One condition of getting older is the likelihood that my doctor will send me to a specialist. I guess as I slowly break down and descend into decay, my parts need more and more special attention.
Last September, I spent $50 for a visit to the otorhinolaryngologist. I like that word far better than “ears, nose and throat doctor,” or, if you’re too lazy to live, ENT. You know a word, you should use it, right?
Otorhinolaryngologist takes nearly as long to say as my appointment lasted.
The doctor poked into each ear with a lighted scope. He asked if things seemed to have cleared up for me. He gave me some details about hydrocortisone and reviewed treatment options for future flare-ups. (It was a dry-skin condition of some sort.) And then he sent me on my way.
I had the feeling that I was forgetting something. I had sitting for so short a time that the vinyl exam seat was still cold when I stood up to go. Did he skip a step? Would he stop me on my way out the door — “Oh! Wait a sec. There’s a Side Two to this paper work. We’re not quite done, mister.”
But that was really it. Five minutes. $10 a minute. I shudder to think what I would have to do to earn $600 an hour. What is his time actually worth without insurance?
Wouldn’t it be just as well to handle this over the phone for free?
“Hi Eric, how are your ears doing?”
“Well, you know, pretty good.”
“Well, that’s what we want to hear. Thanks.”
More recently, I went to a dermatologist for a problem on my eyelids. The day I got the referral, in September, the earliest appointment was in December. My three-month referral would expire before the appointment happened. When I called the next day, the earliest available was in January.
Of course, by the time my appointment rolled around, I had no symptoms. But I had waited this long. I was going through with it, by golly.
At least this time I had the added thrill of stripping down to my underwear and sitting on the exam table in one of those dull hospital gowns. “You’re a new patient, so the doctor’s going to want to check you out all over,” the nurse said. Lucky me, I thought. I hope the doctor’s cute, or this could be uncomfortable.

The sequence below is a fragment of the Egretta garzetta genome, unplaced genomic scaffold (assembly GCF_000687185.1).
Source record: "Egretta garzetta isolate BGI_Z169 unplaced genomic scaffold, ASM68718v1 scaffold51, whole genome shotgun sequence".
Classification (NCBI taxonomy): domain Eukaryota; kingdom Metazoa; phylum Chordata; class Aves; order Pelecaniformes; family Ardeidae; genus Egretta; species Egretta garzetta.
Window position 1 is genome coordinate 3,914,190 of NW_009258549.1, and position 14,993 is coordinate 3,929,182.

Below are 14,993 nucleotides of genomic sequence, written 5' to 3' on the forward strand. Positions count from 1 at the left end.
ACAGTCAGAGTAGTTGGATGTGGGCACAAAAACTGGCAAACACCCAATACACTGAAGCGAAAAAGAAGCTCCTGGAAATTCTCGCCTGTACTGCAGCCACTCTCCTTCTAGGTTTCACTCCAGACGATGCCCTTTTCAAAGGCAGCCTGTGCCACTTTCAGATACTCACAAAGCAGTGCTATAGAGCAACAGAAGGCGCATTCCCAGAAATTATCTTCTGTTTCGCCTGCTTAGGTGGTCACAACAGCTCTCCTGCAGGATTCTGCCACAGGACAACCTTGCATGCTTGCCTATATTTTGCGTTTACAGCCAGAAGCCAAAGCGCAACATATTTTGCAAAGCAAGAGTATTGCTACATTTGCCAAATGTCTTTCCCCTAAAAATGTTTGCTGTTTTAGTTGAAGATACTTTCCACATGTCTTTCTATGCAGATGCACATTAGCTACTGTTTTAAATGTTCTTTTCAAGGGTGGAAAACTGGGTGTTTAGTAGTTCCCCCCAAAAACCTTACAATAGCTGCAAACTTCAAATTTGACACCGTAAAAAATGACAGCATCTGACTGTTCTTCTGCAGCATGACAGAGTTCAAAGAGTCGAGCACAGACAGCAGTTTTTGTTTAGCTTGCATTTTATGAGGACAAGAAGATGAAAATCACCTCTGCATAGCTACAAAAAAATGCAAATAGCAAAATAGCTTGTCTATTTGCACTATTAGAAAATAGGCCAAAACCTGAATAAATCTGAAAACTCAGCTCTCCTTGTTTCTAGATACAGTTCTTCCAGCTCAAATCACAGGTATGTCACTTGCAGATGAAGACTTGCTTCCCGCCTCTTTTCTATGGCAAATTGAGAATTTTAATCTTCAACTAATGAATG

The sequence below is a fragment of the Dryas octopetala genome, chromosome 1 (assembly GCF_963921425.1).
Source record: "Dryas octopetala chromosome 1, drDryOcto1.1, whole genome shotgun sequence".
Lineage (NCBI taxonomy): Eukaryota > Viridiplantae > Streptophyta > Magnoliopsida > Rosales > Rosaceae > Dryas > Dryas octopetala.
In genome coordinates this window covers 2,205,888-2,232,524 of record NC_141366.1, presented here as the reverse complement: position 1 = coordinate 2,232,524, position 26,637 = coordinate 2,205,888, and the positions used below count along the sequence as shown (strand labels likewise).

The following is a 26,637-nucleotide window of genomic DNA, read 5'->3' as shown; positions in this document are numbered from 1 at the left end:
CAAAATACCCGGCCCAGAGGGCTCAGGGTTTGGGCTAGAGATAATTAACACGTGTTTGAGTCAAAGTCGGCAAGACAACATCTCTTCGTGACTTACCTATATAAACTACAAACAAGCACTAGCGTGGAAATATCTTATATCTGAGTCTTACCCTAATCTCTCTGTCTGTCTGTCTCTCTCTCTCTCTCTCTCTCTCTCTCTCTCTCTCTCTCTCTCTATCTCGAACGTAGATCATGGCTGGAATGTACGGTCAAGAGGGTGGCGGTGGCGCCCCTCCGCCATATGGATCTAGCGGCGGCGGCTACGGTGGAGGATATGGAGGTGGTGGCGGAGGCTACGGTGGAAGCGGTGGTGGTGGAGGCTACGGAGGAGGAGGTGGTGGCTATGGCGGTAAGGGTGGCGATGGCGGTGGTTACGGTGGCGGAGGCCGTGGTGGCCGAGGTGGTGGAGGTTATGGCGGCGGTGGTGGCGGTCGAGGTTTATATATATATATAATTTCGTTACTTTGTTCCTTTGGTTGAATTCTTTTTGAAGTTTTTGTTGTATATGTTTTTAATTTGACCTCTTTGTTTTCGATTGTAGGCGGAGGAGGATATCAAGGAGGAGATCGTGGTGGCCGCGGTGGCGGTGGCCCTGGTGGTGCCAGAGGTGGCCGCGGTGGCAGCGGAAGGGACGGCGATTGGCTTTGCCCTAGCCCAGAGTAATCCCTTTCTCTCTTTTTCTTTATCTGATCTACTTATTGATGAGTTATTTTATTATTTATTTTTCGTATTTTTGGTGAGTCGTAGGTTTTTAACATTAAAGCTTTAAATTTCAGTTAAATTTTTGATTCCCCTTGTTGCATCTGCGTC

For such a simple garment, the straps sure are hard to tie behind your back. And why do the manufacturers bother giving them any sort of styling. Is there seriously a buyer for the hospital system selecting items from a catalog, thinking “Oh, yes. Now this one has a fun, fresh look to it. And I love the piping. I think the colors and this pattern of circles and zig-zags will fill the patient with confidence and tranquility.”
I was filled with a chill and an intensifying hatred of every pimple on my thigh.
The doctor used his considerable expertise and experience to confirm that my eyelids were, in fact, all cleared up. So I filled the time by looking for other problems on my body. I was going to get my money’s worth. What about this skin tag under my arm?
“We can remove that for you. Just a simple snip,” he said. “Painless and quick.”
“Is it something I can do myself?”
“Yeah,” he said. “You can do it yourself. Save the money.”
“Oh, good,” I said. “I was wondering. I didn’t want to cut myself and bleed out.”
What about this ingrown hair I’ve had on my back since college?
“I’d love to get rid of that,” I said. “My boyfriend likes to squeeze it when he’s bored, and it’s gross and it hurts a little.”
But it was too old and too big. “If it were smaller, we could take care of that right now,” he said. “If you want, though, we can schedule a minor surgery for another time. Just lacerate it, stick in a biopsy needle, and scoop it out.”
“Scoop it out” was all I needed to hear. “That’s OK,” I said. We were done. I got dressed in front of the doctor, which felt delightfully sordid, and I was on my way, $50 lighter.